Support has asked for heap and thread dumps from AR Server (9.x and above) - how can these be collected?
Please see attached PDF document, showing an example of using JVisualVM (in this case, executed on a Window machine) to collect heap dumps, thread dumps and application snapshots.
For non-Windows environments, you can run JVisualVM from a remote Windows machine and point to the Unix system running ARServer
Perform the following steps to create and prepare files to send to Support:
1. Install Java SDK (JDK) on the system you will perform the steps on.
NOTE: This system is typically a Windows system other than the AR Server system.
2. View the ar.cfg (conf) or use the Centralized Configuration UI to check the Jmx-port setting.
a. The default is 61500
3. View the arserver.config/arserverd.conf file to ensure the following settings are present. Note that the exact option number is not critical:
- For Windows: the file is called arserver.config and it is located in ....\BMC Software\ARSystem
- For Unix/Linux: the file is called arserverd.conf and it is located in .../ARSystem/bin
4. Ensure that the AR System server's system drive (C:\ on Windows) contains at least enough free diskspace for each heap dump you take.
Each dump will be roughly the size of the Arserver Java memory used; so if ARServer Java process takes 6GB and you are taking 4 dumps, ensure that you have more than 24 GBs available plus some extra room.
5. Launch JVisualVM from the JDK's bin directory.
6. Click on File / Add JMX Connection...
a. Connect to the ARServer host using the Jmx port.
b. The Connection string will look like: service:jmx:rmi:///jndi/rmi://<server Name>:<jmx port>/ARServer
For example: service:jmx:rmi:///jndi/rmi://RemedyProd:61500/ARServer
d. Check the box to no require SSL
e. Click OK to connect
7. Double-click on the new Connection below the AR Server name. For example, Demo@service:jmx:rmi:///jndi/rmi://RemedyProd:61500/ARServer (pid 8504)
8. Click on the Monitor tab
9. Click on the Heap Dump button. This will generate a large .hprof file on the AR Server system.
a. You will either get an option to save the dump or it will open it up in a new tab.
1. If you get prompted, Provide the full path and filename of the dump file.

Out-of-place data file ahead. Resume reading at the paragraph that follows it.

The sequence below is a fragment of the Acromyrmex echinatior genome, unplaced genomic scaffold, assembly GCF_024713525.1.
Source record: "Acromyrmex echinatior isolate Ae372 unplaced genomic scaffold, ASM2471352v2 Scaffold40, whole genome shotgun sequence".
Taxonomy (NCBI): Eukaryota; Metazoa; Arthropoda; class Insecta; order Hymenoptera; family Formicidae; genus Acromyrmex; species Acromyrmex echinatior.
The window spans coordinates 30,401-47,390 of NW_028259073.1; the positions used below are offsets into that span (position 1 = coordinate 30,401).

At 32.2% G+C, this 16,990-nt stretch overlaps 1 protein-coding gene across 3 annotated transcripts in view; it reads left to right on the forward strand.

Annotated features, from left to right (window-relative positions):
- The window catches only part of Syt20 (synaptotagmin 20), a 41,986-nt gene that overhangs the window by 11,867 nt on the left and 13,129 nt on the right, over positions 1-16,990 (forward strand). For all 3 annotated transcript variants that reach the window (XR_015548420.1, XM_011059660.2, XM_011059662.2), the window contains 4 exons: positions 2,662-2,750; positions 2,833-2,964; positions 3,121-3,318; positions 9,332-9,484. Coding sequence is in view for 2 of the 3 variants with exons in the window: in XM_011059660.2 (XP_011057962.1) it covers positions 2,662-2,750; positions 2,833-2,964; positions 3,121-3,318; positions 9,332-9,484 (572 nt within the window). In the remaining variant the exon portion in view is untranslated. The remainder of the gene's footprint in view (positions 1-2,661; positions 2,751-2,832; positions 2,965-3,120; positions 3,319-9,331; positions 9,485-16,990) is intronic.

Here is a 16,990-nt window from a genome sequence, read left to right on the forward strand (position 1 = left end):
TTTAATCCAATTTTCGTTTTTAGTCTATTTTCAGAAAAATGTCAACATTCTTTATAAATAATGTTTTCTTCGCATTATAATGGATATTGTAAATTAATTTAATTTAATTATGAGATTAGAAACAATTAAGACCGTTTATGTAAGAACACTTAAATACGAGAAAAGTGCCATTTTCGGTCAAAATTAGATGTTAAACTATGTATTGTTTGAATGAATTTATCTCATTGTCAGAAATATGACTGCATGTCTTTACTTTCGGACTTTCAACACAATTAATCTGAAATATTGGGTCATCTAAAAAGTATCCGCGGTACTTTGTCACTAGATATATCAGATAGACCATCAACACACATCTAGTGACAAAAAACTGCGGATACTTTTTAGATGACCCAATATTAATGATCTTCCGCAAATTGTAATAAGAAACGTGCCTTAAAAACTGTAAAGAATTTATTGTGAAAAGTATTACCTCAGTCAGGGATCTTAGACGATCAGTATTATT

2. Otherwise, if the heap dump opens in a new tab, look at the navigation pane on the left for this new dump, right-click on it and choose Save-As
10. Click OK to continue.
11. Click on the Threads Tab.
12. Click on the Thread Dump button to generate a dump of thread activity.
13. Repeat step 12 several times to capture multiple Thread Dumps
Support needs multiple thread dumps so that we can identify possible trends in thread utilization
14. Right-click on the Remote Connection below the AR Server name. For example, Demo@service:jmx:rmi:///jndi/rmi://RemedyProd:61500/ARServer (pid 8504)
a. Select Application Snapshot
b. This will generate a "point in time" snapshot of the environment details and thread dumps to a single file
c. This does not include the .hprof files that are on the AR Server system
d. In some cases, you will need to generate an Application Snapshot from a large timeframe, often 24 hours
1. To change interval to 24 hours from the default: Choose “Tools | Options” and enter 1,440 for Charts Cache
2. After sufficient data is collected, select the node in the navigation tree, right-click, and choose “Application Snapshot”
15. Right click on the new Snapshot items and choose Save As to create a .apps file.
This will save to the local drive that you are running JVisualVM from.
16. Gather, Zip, and send to Support the following files:
a. The .hprof files created in step 9
Note: These files will be on the AR System server system
b. The .apps file created in step 15
Note: This files will be on the system from which you are running JVisualVM
You can alternatively use the jstack and jmap utilities if there is a JDK installation on the AR System server. The utilities are located under the JDK bin directory. In some cases the jvisualvm may not respond and using the command line versions would be the next option. These are command line utilities.
Below are examples of the command syntax to use where you redirect the output to a file.
The pid will be the process ID of the remedy server java process. Look for the Java with the java heap parameters and also referencing the SNAPSHOT jar file as in the example below.
In some cases the '-F' parameter will encounter an error when executing the command. If this occurs just omit the -F.
The 2nd parameter with jstack below is the lower case letter l.
jstack -F -l [pid] > stack.log
Example: jstack -F -l 1234 > stack.log
jmap -F -dump:format=b,file=[dump_file_name] [pid]
Example: jmap -F -dump:format=b,file=[c:\temp\heapdump.bin] 1234
Remedy Server java process:
/usr/lib/jvm/jre-1.8.0-openjdk-18.104.22.168-0.b03.el7_2.x86_64/bin/java -Xms8589934592 -Xmx8589934592 -cp ./../lib/com.bmc.arsys.boot-9.1.02-SNAPSHOT.jar
Note: Even after zipping the files, they may be rather large.
You may need to connect to ftp.bmc.com, create a directory under the 'incoming' directory, upload the files and alert Support to the location and filename(s).
Please follow the steps explained in the following article on how to use BMC's FTP site: BMC Remedy How to upload files on ftp.bmc.com
Contact BMC Support if you require any assistance to access/create a FTP directory in the BMC FTP server.
Remedy - Email Engine - v9.1.x How to capture Thread and Heap dump for Email Engine process (Windows)
See also related online documentation for setting up including configuring Application Snapshot for 24 hour collection period
Online Documentation - 'JVM monitoring'